For the ancient Greeks, arete or excellence meant primarily excellence in battle. It was a culture of war and booty. It was a military culture, too, because of the constant threat of takeover by Persia. It stayed free because of a military tactic called the phalanx. As seen below, soldiers stood soldier to soldier, shields up and spears at the ready. It was a formidable defense against any enemy and kept the Athenian peoples safe. But such a defense requires great courage from the men who stood in the line, especially the first line with thousands of soldiers lined up behind them. As one in the first line fell, one from the second line stepped up to fill in the hole. There could be no cowardice, no running away. The safety of all depended upon the courage of all. It is from this beginning that the Greeks formulated the idea of the excellence of character, or arete.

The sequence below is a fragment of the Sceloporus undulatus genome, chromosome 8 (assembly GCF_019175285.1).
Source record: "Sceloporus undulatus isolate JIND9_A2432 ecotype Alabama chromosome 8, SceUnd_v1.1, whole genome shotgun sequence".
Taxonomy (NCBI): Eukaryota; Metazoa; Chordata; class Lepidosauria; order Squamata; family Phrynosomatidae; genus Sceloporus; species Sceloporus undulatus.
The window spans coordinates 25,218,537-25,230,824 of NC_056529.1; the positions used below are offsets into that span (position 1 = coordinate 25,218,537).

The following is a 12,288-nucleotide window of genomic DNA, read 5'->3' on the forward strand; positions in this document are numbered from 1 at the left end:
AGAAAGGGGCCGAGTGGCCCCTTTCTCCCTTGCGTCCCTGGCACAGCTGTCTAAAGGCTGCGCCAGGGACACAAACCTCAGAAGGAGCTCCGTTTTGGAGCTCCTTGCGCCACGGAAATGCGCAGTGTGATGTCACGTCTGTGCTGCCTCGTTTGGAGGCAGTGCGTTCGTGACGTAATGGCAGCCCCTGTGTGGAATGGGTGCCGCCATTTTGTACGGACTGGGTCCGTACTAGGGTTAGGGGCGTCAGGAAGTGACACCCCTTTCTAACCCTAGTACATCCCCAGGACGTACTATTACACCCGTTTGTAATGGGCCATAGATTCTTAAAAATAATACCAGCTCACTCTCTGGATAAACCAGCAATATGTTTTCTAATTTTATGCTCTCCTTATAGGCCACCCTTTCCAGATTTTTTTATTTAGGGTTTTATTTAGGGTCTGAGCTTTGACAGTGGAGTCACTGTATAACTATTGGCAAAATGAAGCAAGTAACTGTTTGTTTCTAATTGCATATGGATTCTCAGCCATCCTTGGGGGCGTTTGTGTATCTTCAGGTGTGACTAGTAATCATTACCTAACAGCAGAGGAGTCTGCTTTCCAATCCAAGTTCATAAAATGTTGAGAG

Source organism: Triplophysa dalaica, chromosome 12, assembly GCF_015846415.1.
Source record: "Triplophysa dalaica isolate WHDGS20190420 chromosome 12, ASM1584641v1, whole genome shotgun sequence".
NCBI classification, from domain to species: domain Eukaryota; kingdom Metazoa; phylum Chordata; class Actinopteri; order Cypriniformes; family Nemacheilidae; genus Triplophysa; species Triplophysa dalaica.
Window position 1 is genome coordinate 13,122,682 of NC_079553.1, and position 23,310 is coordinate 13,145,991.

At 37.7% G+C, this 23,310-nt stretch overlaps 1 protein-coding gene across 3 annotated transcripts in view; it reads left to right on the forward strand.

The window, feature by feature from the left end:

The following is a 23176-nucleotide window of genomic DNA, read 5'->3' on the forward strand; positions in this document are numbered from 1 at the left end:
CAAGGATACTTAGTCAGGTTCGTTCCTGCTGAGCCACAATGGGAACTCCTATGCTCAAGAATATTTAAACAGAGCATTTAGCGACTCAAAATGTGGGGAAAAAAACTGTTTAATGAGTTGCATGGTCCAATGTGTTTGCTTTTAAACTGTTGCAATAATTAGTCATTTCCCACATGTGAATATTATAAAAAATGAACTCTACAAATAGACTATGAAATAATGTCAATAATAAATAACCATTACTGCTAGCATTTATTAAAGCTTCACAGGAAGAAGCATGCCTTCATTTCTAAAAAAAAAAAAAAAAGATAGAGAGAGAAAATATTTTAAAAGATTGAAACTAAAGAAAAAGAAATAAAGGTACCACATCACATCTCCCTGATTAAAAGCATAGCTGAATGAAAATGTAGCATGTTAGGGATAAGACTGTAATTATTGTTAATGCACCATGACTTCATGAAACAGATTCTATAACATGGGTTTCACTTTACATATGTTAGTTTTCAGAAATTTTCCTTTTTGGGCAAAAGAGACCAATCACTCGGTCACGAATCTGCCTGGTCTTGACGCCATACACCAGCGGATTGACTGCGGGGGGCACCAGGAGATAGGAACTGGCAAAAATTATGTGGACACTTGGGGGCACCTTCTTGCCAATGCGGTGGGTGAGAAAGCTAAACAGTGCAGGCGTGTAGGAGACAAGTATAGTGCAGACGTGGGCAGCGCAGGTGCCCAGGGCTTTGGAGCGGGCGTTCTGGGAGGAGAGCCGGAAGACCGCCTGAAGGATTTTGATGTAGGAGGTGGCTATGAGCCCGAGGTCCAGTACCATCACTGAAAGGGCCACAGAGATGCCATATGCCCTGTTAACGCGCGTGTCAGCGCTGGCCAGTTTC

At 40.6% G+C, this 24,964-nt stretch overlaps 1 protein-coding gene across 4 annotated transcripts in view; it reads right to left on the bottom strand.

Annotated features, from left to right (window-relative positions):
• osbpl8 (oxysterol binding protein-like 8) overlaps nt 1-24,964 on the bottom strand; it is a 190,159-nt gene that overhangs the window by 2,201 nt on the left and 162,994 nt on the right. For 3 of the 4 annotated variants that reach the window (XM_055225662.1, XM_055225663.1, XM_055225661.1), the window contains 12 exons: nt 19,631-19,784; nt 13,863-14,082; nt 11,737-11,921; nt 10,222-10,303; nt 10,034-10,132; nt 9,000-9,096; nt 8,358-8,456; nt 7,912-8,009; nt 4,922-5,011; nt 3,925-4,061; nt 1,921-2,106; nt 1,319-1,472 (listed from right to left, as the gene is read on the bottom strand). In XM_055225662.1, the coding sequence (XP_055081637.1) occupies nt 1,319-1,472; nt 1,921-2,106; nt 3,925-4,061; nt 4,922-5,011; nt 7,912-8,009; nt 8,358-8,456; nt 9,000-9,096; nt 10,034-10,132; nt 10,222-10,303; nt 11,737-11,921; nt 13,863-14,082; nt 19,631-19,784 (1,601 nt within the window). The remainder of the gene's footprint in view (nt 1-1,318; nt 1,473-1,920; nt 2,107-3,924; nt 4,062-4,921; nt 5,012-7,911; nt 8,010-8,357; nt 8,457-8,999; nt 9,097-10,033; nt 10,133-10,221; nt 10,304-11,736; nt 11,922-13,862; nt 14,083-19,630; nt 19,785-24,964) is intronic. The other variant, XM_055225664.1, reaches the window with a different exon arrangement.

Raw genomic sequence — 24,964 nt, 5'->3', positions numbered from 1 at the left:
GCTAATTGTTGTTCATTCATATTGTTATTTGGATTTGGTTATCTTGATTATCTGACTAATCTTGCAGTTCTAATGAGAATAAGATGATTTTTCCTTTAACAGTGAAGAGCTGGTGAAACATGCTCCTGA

Arete is one of the most important concepts to travel through time from Homer to today. It was the foundational belief that made the Athenian culture in Greece what is considered to be the greatest culture in all of human history. And yet, as our reading indicates, arete is simply a belief in ourselves–in our own excellent predispositions which if encouraged and educated, can create successful individuals.
If that sounds to you like the world we live in now, where people develop their talents in order to become successful and prosperous, that would be a mistaken view of the Greek ideal. In addition to excellence, the Greek Homeric ideal stressed many important concepts, like working for the common good, justice, balance, honor, moderation, and hubris. Using only the first chapter in our text,